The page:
Well, the summer will soon be nearing its end, although the temperatures outside don’t seem to agree. With the changing of the seasons also comes the inevitable conclusion to the summer of superheroes (that’s what I dubbed it a few weeks back). And now, with the release of “Captain America: The First Avenger” this year’s heroic reign over the box office for beloved comic book icons will soon be coming to a close.

“Captain America: The First Avenger” is the story of Steve Rogers (Chris Evans), a young man who wanted nothing more than to fight alongside the brave soldiers in World War II against the Nazi onslaught. After being rejected repeatedly due to his frail physique, Steve volunteered for an experimental treatment that would transform him into a living, breathing super-soldier. Meanwhile, a Nazi scientist named Johann Schmidt (Hugo Weaving) is attempting to harness power beyond anything this world has ever seen, and Captain America may be the only one strong enough to stop him.

After so many entertaining entries this summer ranging from Marvel’s “Thor” and “X-Men: First Class” to DC Comics’ “Green Lantern”, did the heroic summer end with a triumphant victory or a disappointing defeat?

The answer, as evidenced by the movie’s opening weekend box office victory over “Harry Potter and the Deathly Hallows Part 2”, combined with mostly positive reactions from critics, is that the summer of heroes definitely ends on a high note. And I for one wouldn’t have expected anything less from the star-spangled avenger.

Taking heavy cues from classic Hollywood escapism, the likes of which haven’t been seen in quite some time, the film embraces its more traditional atmosphere without being heavy-handed or cheesy in the process. Written by Christopher Markus and Stephen McFeely (“The Chronicles of Narnia: The Voyage of the Dawn Treader”) this film easily feels right at home in the ever-expanding pantheon of Marvel’s self-produced comic book movies, but with some noticeable differences in storytelling.

One of the big differences you’ll notice, aside from the aforementioned atmosphere, between this movie and the ones Marvel Studios has released prior (including this summer’s “Thor”), is that the story is much more serious-minded than the others. The majority of the previous films tied into this universe featured serious dramatic story arcs, but always with heavy doses of humor laced throughout to keep things sort of light-hearted.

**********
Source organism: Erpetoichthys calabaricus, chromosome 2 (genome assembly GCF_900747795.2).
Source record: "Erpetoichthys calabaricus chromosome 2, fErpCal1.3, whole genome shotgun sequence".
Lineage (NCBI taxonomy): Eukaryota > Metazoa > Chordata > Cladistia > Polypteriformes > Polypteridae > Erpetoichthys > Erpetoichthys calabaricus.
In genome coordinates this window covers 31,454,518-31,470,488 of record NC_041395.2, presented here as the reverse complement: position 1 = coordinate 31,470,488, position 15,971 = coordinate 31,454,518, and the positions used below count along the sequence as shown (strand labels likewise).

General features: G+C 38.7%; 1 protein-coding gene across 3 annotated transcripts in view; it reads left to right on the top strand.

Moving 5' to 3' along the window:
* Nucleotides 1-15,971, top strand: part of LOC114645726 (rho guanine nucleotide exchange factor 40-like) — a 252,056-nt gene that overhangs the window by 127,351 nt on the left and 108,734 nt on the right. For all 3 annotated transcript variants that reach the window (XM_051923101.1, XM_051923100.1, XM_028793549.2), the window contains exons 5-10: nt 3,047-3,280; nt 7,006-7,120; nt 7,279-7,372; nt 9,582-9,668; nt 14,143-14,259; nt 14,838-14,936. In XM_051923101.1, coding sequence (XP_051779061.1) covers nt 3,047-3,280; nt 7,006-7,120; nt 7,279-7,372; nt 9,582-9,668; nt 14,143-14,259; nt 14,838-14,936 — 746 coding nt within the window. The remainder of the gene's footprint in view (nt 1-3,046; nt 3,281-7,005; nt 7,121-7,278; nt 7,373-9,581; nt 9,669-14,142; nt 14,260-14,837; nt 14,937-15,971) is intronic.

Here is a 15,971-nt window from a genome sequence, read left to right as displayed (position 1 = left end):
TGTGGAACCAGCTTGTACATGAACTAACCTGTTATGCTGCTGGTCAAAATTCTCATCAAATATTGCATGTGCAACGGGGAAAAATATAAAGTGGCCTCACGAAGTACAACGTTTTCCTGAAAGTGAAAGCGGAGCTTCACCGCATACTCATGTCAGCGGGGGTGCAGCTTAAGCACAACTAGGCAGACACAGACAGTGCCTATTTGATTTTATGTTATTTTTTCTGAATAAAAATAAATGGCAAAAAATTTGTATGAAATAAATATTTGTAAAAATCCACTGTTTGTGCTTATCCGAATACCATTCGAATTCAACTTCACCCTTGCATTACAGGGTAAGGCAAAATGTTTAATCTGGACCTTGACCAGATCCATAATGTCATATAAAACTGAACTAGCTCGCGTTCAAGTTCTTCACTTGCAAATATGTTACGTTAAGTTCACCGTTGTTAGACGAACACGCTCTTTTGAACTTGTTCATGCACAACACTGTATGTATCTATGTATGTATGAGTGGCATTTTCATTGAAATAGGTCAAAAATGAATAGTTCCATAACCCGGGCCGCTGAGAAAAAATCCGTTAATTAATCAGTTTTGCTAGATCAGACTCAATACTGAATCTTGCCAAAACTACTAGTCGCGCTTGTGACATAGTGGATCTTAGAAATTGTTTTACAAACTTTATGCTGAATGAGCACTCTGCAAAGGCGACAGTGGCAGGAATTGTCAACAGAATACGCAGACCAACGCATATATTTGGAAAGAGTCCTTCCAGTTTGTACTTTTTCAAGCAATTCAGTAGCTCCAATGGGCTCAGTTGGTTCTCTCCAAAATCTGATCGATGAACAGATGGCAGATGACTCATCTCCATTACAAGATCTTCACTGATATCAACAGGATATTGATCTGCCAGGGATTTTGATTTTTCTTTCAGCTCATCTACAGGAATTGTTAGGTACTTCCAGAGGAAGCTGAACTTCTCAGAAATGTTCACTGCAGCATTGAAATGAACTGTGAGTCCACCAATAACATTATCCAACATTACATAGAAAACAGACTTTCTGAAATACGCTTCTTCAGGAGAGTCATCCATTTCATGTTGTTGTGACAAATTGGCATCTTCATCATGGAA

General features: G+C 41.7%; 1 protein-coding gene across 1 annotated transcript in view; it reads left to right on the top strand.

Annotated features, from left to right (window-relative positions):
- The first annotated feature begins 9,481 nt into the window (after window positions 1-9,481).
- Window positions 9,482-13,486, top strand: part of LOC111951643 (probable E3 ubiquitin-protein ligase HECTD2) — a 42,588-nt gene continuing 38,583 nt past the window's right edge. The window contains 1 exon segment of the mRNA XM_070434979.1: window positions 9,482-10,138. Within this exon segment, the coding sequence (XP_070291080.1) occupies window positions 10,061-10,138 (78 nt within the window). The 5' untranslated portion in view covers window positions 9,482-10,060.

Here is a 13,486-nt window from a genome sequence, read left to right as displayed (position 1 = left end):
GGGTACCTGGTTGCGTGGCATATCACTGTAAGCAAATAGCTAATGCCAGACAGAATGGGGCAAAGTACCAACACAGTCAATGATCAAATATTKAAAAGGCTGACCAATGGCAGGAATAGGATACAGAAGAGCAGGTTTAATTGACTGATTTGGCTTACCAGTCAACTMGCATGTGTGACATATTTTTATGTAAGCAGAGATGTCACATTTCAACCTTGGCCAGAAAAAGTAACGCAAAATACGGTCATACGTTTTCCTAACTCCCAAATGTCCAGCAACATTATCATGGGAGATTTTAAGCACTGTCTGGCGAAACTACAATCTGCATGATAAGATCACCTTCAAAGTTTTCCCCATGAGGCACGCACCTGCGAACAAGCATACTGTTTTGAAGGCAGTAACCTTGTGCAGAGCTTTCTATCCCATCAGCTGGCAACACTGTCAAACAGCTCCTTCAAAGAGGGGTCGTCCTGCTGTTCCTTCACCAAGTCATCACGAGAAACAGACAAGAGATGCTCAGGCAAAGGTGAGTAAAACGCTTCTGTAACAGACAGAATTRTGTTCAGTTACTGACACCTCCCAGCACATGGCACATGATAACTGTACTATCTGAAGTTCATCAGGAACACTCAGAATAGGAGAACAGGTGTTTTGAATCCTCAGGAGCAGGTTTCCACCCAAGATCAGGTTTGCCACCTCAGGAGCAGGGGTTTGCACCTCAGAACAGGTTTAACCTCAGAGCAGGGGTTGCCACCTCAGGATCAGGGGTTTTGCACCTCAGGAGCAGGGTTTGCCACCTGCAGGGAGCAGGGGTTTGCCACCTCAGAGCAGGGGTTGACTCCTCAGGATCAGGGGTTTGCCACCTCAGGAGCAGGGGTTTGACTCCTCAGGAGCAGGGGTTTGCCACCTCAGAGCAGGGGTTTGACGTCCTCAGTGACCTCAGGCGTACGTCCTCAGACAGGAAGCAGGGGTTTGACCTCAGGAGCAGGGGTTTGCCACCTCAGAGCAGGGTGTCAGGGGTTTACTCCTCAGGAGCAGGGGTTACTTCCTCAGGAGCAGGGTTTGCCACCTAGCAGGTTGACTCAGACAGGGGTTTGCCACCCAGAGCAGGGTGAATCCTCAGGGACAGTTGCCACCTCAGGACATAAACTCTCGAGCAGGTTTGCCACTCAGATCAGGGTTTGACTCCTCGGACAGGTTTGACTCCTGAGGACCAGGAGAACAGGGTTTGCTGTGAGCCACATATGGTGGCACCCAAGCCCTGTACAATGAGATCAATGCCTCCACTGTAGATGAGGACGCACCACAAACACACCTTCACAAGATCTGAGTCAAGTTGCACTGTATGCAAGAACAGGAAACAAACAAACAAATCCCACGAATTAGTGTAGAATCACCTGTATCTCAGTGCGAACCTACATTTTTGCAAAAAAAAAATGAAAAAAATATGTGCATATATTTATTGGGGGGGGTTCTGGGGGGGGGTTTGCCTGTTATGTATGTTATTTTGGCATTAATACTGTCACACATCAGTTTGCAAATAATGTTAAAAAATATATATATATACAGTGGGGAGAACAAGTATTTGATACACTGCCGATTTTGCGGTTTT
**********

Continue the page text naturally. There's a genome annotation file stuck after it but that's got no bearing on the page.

That type of approach worked fine for those characters, and in the case of Thor it probably made his transition from comic book page to big screen that much easier to believe. However, for Captain America, a story filled with jokes, one-liners and sarcasm, even if they feel appropriate to the story, would have been completely wrong for the ever-stoic soldier and future leader of the Avengers.

Thankfully, the writers paid attention to this (most likely with some heavy hints from Marvel) and avoided those mistakes. While there is still the occasional joke, they are few and far between; leaving us with a movie that captures the essence of Captain America perfectly. Plus, having a little joke here and there is good to break up the potential monotony of the drama unfolding, I was just glad Cap wasn’t the one cracking wise.

Another major difference between this film and the others, is that here we are presented with a hero who always dreamed of doing nothing more than fighting for what’s right. In today’s comic book movie landscape I can’t think of any characters with this mindset. To me this was so refreshing because finally we get to see one of the few characters that’s doing precisely what he’s always wanted and sought after. As opposed to having the heroic mantle thrust upon him by circumstances (Iron Man or Spider-Man) or being born into it (Thor).

Now, to clarify I am a comic book fan so I already knew that Captain America was one of the few heroes that willingly accepted the heroic mantle placed before him. I just wasn’t sure if the movie would keep this aspect intact or change it to be more cookie-cutter and follow the tried-and-true recipe of so many of the other adaptations over the years.

Despite my foreknowledge of that particular character trait for Cap, I still found it a fresh approach to a genre that has so many similarities within origin stories. After all, there are only so many types of origins one can tell before you become repetitive.

One last difference with this film, that I shall touch upon briefly, is that this was a pure origin story from start to finish. With most other comic book films the origin portion of the character’s first movie comprises approximately half to two-thirds of the overall running time. This movie doesn’t finish Cap’s origins for this cinematic universe, meaning taking him from first becoming the hero to being ready for next summer’s “Avengers”, until the credits roll.

This was important because the other Marvel Studios movies featured stories set in the modern day; whereas, Captain America was created during World War II. So, for him to believably fit into the modern day landscape of 2012’s “Avengers” team-up film, the movie had the unenviable task of introducing the character and doing justice to his time in World War II. All the while, somehow bringing him up to the modern day setting we’ve become accustomed to with the other films. Not an easy set of tasks, but one that the writers and director Joe Johnston pulled off quite nicely.

Speaking of director Joe Johnston, I was personally a little skeptical when he was handed the reins to this key piece of the “Avengers” film puzzle. He’s a director that has been hit-and-miss with big budget franchises or franchise makers throughout his entire career.

Sure, he did an admirable job taking over for Steven Spielberg to helm “Jurassic Park 3”, but even so, the movie wasn’t as strong as its predecessors. Most recently he was responsible for what ended up being a snore-fest of a reintroduction to a classic movie monster with last year’s “The Wolfman”. But, after watching this film, I have to say that I don’t know if anyone else could have handled the movie any better.